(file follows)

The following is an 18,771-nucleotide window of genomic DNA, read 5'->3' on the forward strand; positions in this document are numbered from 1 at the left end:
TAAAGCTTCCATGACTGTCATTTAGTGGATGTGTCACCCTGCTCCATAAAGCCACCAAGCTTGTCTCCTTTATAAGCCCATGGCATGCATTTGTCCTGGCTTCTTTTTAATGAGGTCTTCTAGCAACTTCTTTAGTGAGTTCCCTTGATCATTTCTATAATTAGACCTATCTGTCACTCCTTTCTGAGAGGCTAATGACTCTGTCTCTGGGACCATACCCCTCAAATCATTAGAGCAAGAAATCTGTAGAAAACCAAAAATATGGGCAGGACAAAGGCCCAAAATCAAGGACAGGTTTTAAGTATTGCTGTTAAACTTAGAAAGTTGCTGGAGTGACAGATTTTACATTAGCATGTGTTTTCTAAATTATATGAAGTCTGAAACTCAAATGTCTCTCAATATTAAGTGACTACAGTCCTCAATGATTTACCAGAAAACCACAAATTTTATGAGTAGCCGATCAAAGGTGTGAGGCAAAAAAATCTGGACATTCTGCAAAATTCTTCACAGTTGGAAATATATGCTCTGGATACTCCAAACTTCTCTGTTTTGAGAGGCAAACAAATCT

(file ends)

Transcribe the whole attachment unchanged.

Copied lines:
The following is an 18,771-nucleotide window of genomic DNA, read 5'->3' on the forward strand; positions in this document are numbered from 1 at the left end:
TAAAGCTTCCATGACTGTCATTTAGTGGATGTGTCACCCTGCTCCATAAAGCCACCAAGCTTGTCTCCTTTATAAGCCCATGGCATGCATTTGTCCTGGCTTCTTTTTAATGAGGTCTTCTAGCAACTTCTTTAGTGAGTTCCCTTGATCATTTCTATAATTAGACCTATCTGTCACTCCTTTCTGAGAGGCTAATGACTCTGTCTCTGGGACCATACCCCTCAAATCATTAGAGCAAGAAATCTGTAGAAAACCAAAAATATGGGCAGGACAAAGGCCCAAAATCAAGGACAGGTTTTAAGTATTGCTGTTAAACTTAGAAAGTTGCTGGAGTGACAGATTTTACATTAGCATGTGTTTTCTAAATTATATGAAGTCTGAAACTCAAATGTCTCTCAATATTAAGTGACTACAGTCCTCAATGATTTACCAGAAAACCACAAATTTTATGAGTAGCCGATCAAAGGTGTGAGGCAAAAAAATCTGGACATTCTGCAAAATTCTTCACAGTTGGAAATATATGCTCTGGATACTCCAAACTTCTCTGTTTTGAGAGGCAAACAAATCT